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Food banks in New Jersey were already hard pressed to meet the demands of families struggling with a bad economy, but add a natural disaster and the upcoming holidays and those who help the needy have some remarkably tough work ahead.

NPR's Pam Fessler reports now on food bank operations along the New Jersey coast.

PAM FESSLER, BYLINE: Five days before superstorm Sandy hit the Jersey Shore, the Food Bank of Monmouth and Ocean Counties got its new generator up and running. And thank goodness for that, says executive director Carlos Rodriguez.

CARLOS RODRIQUEZ: Our freezer was full of turkeys. We were on generator power as soon as the power went out. And that really gave us kind of a head start. With so many stores having lost power and having to throw away so much food, we were able to save something that, quite frankly, right now is priceless.

FESSLER: Priceless because he's talking about 10,000 turkeys the food bank had stored up for Thanksgiving. In normal times, this food bank helps feed 1-in-10 people in these two central Jersey counties. That's about 127,000 people. But now, after the storm...

RODRIQUEZ: We don't know what the need is going to be. And many folks lost power for the last few weeks. There's nothing in their cupboards. There's nothing in the refrigerators.

FESSLER: And Rodriguez says who knows about the long-term impact. Thousands of people were washed out of their homes - some temporarily, but others forever. Many lost jobs and businesses.

Right now, the food bank is stuffed to the gills with pallets of water bottles, canned food, bread, peanut butter, ready-to-eat meals. But supplies are going out almost as quickly as they come in. Rodriguez says since the storm, they've distributed about 575,000 pounds of food. That's twice the usual volume.

(SOUNDBITE OF A VEHICLE)

FESSLER: Some of it has arrived here at the coastal town of Sea Bright, which is located on a barrier island near the northern end of the Jersey Shore. The roads on this narrow strip of land are lined with debris. Backhoes are trying to push tons of sand that covered the town last week back onto the beach.

Cleanup here is in full swing. The National Guard has set up tents and a makeshift cafeteria for returning residents and those helping them out.

WILLIAM GLENNON: This is an appetizer, I think. Whatever it is, it looks like chicken salad - yeah, it's chicken and it's good.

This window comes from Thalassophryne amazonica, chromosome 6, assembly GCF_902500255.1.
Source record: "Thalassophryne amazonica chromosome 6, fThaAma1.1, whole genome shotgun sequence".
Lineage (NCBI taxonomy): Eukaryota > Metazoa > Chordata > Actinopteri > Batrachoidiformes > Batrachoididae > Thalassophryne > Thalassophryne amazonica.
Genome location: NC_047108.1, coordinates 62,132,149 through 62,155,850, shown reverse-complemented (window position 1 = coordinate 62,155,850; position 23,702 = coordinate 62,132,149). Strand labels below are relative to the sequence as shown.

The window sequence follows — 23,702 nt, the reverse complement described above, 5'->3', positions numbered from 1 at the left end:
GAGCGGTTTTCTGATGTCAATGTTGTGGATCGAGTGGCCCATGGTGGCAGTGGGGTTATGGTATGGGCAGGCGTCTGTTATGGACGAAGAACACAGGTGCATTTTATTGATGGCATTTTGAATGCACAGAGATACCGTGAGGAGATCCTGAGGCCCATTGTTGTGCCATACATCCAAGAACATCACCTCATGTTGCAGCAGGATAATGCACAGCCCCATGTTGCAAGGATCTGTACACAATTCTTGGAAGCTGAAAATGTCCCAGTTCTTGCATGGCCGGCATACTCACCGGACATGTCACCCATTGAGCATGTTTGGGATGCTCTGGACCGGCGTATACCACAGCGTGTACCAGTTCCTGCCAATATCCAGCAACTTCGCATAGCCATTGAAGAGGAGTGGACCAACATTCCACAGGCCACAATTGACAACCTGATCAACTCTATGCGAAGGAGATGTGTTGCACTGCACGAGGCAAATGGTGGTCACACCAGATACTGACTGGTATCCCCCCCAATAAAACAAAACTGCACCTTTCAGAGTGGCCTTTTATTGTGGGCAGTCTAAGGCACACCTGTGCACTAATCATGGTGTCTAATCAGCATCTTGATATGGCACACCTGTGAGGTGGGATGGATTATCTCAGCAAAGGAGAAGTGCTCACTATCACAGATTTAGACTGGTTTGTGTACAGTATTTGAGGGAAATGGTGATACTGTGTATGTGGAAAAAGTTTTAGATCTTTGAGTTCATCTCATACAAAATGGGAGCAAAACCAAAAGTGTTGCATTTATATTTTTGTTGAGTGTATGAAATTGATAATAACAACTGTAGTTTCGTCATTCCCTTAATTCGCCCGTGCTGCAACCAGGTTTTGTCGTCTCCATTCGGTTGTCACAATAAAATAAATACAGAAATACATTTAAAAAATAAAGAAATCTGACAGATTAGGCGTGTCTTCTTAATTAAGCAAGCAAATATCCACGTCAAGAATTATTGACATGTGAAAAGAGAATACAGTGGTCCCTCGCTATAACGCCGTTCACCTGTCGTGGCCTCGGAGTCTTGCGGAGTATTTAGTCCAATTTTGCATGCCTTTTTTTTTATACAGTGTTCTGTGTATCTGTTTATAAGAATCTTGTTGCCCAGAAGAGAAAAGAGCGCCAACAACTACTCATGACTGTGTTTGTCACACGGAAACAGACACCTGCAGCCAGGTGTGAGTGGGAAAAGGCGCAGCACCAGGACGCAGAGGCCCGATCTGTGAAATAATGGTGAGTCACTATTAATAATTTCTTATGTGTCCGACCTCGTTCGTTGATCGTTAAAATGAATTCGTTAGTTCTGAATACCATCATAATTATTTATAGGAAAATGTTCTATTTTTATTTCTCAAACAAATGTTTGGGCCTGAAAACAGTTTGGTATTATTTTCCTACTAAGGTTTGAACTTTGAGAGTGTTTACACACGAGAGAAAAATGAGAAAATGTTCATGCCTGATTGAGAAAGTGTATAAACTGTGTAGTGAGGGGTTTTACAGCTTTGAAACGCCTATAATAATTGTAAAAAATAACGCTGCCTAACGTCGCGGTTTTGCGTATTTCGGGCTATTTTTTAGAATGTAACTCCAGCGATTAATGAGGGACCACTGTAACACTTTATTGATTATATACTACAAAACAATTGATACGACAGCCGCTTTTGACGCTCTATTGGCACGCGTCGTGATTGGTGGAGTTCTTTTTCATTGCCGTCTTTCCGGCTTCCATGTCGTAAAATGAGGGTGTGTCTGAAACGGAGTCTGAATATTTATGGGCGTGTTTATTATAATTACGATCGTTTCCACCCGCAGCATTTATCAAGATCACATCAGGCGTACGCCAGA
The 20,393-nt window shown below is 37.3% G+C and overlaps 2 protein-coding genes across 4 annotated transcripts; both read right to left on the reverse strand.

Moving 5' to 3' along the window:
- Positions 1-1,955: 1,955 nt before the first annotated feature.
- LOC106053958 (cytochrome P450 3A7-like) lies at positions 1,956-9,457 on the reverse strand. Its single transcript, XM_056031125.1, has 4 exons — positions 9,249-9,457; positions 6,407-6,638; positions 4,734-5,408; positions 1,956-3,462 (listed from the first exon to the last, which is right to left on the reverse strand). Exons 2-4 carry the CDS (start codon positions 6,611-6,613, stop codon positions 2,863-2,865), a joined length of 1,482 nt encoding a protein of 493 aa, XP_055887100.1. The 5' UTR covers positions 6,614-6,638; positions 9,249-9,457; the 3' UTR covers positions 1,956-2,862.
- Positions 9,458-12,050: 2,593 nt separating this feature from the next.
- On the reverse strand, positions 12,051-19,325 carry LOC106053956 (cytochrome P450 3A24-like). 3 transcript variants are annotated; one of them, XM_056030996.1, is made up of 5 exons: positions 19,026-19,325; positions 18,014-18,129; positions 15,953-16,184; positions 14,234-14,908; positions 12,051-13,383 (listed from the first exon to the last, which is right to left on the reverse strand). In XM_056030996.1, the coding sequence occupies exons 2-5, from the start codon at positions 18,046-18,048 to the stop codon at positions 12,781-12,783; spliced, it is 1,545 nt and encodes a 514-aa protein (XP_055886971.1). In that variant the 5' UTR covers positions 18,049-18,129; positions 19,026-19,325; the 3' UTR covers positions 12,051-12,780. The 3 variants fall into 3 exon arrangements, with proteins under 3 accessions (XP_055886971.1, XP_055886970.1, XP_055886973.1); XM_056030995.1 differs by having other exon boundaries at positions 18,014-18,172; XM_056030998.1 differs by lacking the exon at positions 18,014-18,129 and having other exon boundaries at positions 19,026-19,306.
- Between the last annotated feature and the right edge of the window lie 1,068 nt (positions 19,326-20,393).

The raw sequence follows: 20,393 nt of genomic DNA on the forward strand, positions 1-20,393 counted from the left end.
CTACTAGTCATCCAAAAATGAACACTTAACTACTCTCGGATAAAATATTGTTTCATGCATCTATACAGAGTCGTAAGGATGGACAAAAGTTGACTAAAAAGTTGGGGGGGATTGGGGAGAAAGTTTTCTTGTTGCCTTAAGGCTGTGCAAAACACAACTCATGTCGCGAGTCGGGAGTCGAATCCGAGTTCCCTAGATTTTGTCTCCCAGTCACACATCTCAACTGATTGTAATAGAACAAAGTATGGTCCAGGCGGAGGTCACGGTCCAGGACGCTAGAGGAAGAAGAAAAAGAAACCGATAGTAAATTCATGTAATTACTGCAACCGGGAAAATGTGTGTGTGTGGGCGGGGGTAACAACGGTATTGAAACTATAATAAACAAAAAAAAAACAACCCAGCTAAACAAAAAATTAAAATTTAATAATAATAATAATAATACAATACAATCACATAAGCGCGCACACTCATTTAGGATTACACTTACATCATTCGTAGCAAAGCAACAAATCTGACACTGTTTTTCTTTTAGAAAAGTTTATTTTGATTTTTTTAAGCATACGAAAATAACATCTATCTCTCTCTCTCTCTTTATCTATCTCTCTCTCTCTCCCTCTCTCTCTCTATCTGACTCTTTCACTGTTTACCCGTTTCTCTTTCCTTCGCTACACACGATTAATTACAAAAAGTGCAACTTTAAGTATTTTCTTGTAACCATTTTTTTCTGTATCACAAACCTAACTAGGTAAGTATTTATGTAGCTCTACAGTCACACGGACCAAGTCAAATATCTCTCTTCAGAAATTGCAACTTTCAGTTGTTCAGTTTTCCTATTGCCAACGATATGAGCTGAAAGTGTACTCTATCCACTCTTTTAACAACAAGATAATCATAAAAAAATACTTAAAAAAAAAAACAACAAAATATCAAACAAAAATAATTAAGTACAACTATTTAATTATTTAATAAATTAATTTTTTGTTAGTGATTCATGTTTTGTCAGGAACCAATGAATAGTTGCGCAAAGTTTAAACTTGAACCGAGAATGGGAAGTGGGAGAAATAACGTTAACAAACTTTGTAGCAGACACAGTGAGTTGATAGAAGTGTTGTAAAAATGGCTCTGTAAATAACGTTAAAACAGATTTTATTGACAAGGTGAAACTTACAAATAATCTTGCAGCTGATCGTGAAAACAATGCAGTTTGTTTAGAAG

FESSLER: That's 82-year-old William Glennon who's wearing a frayed shirt and mud-splattered jeans. He's taking a break from working on the storm-damaged beach house that's been in his family since the 1930s.

GLENNON: Just cleaning out the insulation that's up in the rafters in the cellar - that all has to come out.

FESSLER: And so, this is your lunch. So you got beans, a hotdog, I guess that's macaroni and cheese and then the apple.

GLENNON: That's it. It's delicious.

FESSLER: This makeshift feeding site is expected to be around for two more weeks. But food bank director Rodriguez is worried about who will fill the void once the emergency help is gone.

A little farther up the coast is the grittier town of Keansburg, where Sandy pushed the waters of the Raritan Bay right through the town, leaving many buildings flooded and filled with muck.

RODRIQUEZ: This is all yours?

SAL CORTALE: Oh, this is the third or fourth dumpster.

FESSLER: Sal Cortale greets Rodriquez outside Project Paul, that's P-A-U-L, for the poor, alienated, unemployed and lonely. It's one of 260 anti-poverty programs that work with the food bank. But now, Project PAUL is in as bad shape as many of its clients.

Cortale opens the door to what used to be a thrift shop. The floors and wall boards have been ripped out, leaving an empty shell. They lost everything here, all the clothes and food they collect for the needy.

CORTALE: What we do here is basically a FEMA, 365 days a year.

FESSLER: Project PAUL hands out hundreds of bags of free groceries each week and offers other social services, but all that's stopped since the storm. Cortale and Rodriquez are now worried about how to provide the Thanksgiving dinners that those who come here depend upon.

CORTALE: The whole building would have been full with donations for Thanksgiving. But now if we get turkeys in from various places, there's no freezer to put them here.

RODRIQUEZ: Should we bring a truck here him and park here with as many turkeys?

CORTALE: That's a possibility.

FESSLER: The two men think they can probably work something out. They know this year, the lines will be longer than usual.

Pam Fessler, NPR News.

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